Even if valid, the second narrative raises questions about the politicization of India’s intelligence community as well as the impact of R&AW’s unaccountability on Indian democracy. The Emergency, for instance, was the pinnacle of the political leadership’s misuse of and public’s mistrust in the R&AW. The latter was reflected in a 1988 incident when a security guard at Palam Airport in New Delhi uncovered a cache of weapons in the baggage hold of an Air India flight from Kabul. Allegedly whisked away by an intelligence officer before airport security could investigate, these weapons were found with Khalistani militants a few weeks later. The incident created a storm in the Parliament where opposition parties alleged that Rajiv Gandhi and R&AW were misguiding the public. Did the ISI infiltrate Indian and Afghan intelligence networks to such an extent that they used an Air India plane to send arms for Khalistani militants? Or was India framing Pakistan as such? Pakistan’s support to Khalistani militants more generally stands corroborated in retrospect. However, this incident underlined how little public confidence R&AW enjoyed as a result of such extreme secrecy on one hand, and why India’s neighbors are often wary of New Delhi on the other.
The Way Forward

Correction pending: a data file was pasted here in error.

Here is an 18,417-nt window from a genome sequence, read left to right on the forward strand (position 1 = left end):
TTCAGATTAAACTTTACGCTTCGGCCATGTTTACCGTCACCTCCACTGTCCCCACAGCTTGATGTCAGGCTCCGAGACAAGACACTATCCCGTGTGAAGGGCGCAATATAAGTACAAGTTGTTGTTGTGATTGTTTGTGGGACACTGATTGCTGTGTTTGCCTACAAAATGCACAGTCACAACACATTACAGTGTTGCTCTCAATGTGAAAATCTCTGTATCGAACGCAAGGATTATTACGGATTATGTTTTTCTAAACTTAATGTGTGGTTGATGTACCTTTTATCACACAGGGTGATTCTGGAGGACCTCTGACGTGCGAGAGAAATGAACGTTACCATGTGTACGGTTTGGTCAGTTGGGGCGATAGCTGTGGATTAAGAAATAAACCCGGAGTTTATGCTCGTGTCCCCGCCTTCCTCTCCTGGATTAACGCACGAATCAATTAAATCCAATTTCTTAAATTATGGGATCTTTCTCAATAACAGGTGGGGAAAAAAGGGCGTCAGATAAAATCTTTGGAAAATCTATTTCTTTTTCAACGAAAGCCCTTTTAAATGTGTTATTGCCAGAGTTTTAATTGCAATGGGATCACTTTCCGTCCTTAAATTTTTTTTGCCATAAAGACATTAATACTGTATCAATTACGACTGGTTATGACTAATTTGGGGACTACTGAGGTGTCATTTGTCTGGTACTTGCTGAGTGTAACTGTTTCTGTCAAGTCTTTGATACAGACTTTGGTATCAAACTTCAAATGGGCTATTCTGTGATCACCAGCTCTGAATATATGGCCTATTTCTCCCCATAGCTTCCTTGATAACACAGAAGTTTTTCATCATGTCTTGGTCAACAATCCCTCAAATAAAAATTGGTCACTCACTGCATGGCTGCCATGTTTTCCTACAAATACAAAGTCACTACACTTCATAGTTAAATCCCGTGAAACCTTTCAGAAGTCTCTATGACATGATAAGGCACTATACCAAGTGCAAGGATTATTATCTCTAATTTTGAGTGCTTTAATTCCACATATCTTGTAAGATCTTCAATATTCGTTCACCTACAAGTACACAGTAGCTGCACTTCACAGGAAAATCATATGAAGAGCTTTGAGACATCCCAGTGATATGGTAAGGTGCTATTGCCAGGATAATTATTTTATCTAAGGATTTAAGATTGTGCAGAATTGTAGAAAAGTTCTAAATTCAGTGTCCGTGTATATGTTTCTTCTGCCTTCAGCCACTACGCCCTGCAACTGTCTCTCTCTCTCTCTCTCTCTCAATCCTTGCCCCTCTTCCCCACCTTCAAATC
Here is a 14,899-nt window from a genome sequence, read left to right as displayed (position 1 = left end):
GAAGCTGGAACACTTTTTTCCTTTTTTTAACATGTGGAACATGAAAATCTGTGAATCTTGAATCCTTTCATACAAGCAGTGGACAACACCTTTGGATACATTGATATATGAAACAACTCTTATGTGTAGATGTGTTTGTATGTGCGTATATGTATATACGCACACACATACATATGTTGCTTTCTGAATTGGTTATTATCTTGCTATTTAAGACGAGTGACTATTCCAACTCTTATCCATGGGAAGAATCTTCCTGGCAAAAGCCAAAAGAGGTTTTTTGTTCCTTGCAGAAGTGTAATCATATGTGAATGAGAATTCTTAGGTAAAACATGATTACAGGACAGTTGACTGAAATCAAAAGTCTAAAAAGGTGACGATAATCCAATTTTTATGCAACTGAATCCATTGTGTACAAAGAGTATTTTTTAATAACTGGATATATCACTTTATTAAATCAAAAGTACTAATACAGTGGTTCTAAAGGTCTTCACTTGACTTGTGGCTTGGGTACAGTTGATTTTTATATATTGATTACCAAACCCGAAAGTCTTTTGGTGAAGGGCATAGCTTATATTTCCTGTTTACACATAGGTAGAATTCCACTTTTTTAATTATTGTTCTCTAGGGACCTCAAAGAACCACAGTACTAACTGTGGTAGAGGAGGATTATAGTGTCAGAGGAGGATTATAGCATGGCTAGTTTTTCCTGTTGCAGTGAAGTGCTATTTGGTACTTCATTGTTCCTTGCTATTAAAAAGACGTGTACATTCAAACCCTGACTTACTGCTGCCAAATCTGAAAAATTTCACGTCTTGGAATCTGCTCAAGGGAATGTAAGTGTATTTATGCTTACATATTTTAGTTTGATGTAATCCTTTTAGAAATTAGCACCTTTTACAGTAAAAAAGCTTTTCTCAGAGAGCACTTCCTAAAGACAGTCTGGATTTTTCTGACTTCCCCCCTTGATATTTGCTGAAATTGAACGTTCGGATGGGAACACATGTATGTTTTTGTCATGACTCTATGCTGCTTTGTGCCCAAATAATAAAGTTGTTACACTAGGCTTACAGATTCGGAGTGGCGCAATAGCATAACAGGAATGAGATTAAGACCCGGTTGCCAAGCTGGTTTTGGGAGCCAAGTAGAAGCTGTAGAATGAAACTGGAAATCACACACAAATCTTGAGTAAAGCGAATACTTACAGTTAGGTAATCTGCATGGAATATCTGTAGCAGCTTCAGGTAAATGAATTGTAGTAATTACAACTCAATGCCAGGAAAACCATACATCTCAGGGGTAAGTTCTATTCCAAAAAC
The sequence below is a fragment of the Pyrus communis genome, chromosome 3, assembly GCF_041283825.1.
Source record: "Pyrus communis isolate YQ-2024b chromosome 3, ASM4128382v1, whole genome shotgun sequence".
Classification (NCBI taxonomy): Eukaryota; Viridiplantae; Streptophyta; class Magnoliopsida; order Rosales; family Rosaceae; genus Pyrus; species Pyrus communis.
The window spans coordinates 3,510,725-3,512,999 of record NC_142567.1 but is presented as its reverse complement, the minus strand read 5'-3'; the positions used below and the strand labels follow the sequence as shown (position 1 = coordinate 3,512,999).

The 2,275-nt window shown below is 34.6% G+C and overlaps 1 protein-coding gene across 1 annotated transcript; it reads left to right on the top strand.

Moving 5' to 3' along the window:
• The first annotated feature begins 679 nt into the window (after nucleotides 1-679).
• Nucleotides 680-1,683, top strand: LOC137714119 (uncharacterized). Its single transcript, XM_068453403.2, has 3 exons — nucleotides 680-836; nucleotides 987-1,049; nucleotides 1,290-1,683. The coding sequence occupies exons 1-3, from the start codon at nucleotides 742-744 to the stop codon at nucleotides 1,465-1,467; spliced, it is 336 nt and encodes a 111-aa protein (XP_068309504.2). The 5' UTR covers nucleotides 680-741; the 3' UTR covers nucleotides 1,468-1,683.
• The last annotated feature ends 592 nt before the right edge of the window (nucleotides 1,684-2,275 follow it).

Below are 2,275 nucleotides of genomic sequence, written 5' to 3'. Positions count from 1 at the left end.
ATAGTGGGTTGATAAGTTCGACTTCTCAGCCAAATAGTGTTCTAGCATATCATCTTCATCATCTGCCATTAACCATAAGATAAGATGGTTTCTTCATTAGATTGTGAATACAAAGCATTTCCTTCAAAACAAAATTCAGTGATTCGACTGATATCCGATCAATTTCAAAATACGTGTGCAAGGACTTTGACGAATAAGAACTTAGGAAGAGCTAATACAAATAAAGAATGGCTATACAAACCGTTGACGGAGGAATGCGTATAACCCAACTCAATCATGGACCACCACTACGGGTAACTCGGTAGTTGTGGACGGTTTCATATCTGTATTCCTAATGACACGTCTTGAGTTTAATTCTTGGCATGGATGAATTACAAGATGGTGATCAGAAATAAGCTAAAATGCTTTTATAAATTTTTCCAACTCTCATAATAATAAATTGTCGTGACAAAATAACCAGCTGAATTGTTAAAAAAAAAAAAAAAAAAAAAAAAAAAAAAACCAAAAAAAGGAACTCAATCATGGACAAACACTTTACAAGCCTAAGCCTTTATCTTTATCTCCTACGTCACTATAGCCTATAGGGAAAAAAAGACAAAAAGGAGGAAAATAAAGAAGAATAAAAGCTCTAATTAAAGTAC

The Jadhav-Zahir case marks a continuity rather than change in how intelligence has been understood and treated in India. Whether or not Jadhav truly is an Indian spy is immaterial. His military background and forged identity documents fit Pakistan’s profile of an Indian spy. The unspoken aspect, however, is that he also fits the image among many Indians of a capable covert operative fomenting violence in Pakistan. Modi’s statements on Balochistan, and the alleged kidnapping of Zahir, ensure that this case entrenches old narratives in public memory. The existence of such binary narratives is symptomatic of the failure to understand and appreciate the larger purpose of intelligence as a tool of statecraft. Unlike other democracies, India has been shy to declassify intelligence dossiers, or even authorize an official history of the R&AW. A former chief of R&AW I interviewed years ago stated: “We are fine if people talk about our failures. But we don’t want our successes to become public.” True, public discussion of covert successes that may have operational implications is highly undesirable.